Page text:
Your pet might help find the cure to cancer...

Are you a cat person or a dog person? 

This question triggered a fantastic debate within our company. Apparently, we are better at picking stocks than picking our favorite animals. 

This debate over our furry friends may be more important than many realize... Cats and dogs play important roles in medical research, and it is unclear which species is more useful.

Dogs have more biological diversity, so they can be useful in testing for different genetic conditions. Research in dogs and wolves has significantly bolstered our understanding of Williams syndrome. It turns out that the same gene responsible for Williams syndrome in humans is present in most domesticated dogs.

As a result, they remain playful and childlike for their entire lives, while wolves that don't carry that gene quickly grow out of their playful period.

However, the feline genome, not the canine genome, is more similar to the human genetic makeup.

More importantly, cats have a significantly reduced propensity for cancer compared with dogs and humans. It serves as a fascinating question of evolution, and it may teach us something about what needs to happen in the human body to reduce the risk of cancer. 

It looks like cats are making a new push to be man's best friend, at least when it comes to health care.

The field of genomics has been taking off like a rocket ship...  

Of course, it takes years of analysis and research to understand the power of feline and canine genomics. But none of that research would have been possible without the specialized, revolutionary equipment used to help isolate the biological data researchers need. 

That includes genetic sequencing, imaging, and other solutions to break down and understand genetic material. The makers of these technologies broadly fall into the genomics umbrella, which has been flooded with investor capital over the past five years. 

Genomics has become a $23 billion market and is forecasted to grow at a compound annual growth rate of 15% over the next several years. It's predicted to nearly triple in size to $63 billion by 2028.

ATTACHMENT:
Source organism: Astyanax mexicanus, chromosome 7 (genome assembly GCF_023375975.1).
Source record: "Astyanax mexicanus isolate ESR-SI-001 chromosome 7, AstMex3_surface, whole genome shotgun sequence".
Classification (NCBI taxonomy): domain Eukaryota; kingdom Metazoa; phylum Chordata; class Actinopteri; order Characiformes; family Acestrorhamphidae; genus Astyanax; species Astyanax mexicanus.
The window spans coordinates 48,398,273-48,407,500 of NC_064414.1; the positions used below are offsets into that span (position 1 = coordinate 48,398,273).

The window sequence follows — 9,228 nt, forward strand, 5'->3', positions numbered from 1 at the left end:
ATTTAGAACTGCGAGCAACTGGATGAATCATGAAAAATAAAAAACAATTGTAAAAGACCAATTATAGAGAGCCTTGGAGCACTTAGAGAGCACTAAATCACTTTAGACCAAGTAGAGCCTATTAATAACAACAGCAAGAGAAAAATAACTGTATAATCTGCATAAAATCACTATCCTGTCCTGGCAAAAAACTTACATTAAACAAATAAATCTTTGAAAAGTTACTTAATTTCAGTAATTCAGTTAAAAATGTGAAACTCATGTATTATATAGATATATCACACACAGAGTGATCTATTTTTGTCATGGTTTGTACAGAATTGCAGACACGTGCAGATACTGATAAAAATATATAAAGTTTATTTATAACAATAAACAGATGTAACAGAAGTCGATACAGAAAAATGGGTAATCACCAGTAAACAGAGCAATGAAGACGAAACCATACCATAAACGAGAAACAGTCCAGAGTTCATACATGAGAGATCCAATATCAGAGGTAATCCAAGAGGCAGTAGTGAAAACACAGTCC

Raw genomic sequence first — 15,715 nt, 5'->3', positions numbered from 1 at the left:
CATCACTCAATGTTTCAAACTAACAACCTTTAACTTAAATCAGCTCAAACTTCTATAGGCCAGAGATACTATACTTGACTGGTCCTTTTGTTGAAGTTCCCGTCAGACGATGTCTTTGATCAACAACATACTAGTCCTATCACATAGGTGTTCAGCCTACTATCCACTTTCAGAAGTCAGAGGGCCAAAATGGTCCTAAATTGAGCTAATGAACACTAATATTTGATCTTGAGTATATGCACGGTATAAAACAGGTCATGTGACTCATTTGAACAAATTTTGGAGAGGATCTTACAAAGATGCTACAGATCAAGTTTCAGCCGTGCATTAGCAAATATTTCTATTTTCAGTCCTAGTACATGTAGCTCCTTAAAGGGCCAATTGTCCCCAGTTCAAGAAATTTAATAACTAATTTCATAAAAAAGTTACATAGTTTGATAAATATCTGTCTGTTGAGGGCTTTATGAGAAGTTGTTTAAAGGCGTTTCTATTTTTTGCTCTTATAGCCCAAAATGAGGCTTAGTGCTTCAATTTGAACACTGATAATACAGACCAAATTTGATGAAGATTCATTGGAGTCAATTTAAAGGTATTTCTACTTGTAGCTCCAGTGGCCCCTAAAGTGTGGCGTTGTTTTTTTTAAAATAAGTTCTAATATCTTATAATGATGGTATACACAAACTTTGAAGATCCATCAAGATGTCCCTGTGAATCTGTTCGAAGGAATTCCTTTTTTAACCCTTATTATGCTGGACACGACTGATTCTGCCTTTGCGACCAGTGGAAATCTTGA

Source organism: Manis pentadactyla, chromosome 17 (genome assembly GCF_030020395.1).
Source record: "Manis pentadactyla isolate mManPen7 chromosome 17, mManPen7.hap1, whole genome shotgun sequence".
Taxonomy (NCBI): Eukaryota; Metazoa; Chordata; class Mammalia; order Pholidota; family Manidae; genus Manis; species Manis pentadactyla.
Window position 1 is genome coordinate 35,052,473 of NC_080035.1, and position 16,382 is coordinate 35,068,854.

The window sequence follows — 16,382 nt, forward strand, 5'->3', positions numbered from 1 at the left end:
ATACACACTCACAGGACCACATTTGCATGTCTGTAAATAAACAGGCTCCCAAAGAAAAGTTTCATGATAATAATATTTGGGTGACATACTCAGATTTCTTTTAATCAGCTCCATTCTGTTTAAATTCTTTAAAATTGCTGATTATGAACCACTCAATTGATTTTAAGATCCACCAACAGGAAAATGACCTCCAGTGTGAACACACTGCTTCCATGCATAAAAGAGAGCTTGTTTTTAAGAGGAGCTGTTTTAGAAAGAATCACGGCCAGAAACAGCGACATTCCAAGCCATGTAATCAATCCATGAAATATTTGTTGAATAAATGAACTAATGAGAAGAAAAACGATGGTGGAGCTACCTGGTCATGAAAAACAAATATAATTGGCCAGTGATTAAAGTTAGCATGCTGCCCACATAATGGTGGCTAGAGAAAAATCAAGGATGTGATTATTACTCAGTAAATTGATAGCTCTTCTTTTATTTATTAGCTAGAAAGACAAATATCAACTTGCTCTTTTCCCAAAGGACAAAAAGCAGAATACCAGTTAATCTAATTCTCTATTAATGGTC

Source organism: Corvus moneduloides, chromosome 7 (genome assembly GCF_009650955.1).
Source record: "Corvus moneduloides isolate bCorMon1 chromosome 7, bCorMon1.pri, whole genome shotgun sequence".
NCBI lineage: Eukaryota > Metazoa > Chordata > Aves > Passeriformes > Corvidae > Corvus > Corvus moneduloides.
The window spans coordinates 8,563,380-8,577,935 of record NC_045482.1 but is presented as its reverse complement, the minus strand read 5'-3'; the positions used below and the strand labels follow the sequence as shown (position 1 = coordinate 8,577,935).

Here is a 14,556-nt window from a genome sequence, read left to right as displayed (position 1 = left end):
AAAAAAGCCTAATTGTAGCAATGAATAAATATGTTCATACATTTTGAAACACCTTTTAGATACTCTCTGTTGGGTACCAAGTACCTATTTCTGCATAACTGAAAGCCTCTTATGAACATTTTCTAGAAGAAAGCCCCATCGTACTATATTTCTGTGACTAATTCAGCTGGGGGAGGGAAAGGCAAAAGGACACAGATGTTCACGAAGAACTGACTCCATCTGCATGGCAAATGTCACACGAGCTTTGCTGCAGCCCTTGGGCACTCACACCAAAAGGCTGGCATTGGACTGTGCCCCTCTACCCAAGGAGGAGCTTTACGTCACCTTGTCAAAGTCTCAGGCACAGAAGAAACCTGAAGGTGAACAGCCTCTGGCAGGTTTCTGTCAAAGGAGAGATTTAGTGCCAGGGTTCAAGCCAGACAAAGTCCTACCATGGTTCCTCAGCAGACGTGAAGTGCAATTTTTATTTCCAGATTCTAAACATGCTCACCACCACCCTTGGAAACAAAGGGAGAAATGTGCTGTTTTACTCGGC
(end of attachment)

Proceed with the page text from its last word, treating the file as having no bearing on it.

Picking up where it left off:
Some of the companies we most frequently hear about in the space are 10x Genomics (TXG), CRISPR Therapeutics (CRSP), and Bio-Rad Laboratories (BIO). These companies' products and processes now form the bedrock for hundreds of labs trying to make real use of recent advances in the genetics field.

Let's look at one of the leaders in the genomics industry...

One key supplier to the industry is Thermo Fisher Scientific (TMO), a $250 billion company. It sells bioprocessing equipment, consumables, reagents, and countless other tools servicing laboratories of all shapes and sizes.

We frequently highlight how profitable industry suppliers can be, and The Altimeter shows Thermo Fisher Scientific is no exception. The company has turned its suite of solutions into a cash printer. Hence, it reached a Uniform return on assets ("ROA") of nearly 43% in 2020 and therefore earned an "A" for Earning Power.

However, earnings growth is flattening out this year, earning a "C" Earning Power Trend grade. The company is still growing and leveraging its loyal customers to own the middle turf of the genomics revolutions. This means it receives an overall "B" performance grade.

Finding high-performing companies like Thermo Fisher Scientific is only the first step in the stock-picking process... 

If other investors have already come to expect that performance, then a stock may already be too expensive. But in our Altimetry's Hidden Alpha newsletter, we identify large-cap companies that trade cheaper than their expected performance would imply... which means these picks come with massive upside opportunities.

In the most recent issue of Hidden Alpha, we identified a pharma stock with massive upside. Our recent recommendation is one of the world's biggest pharmaceutical and biotech companies... and its real transformation is unknown to most investors right now... 

You can access these ideas for less than a cup of coffee a week at $49 for the first year – learn more about our Hidden Alpha newsletter by clicking here


Rob Spivey
November 4, 2021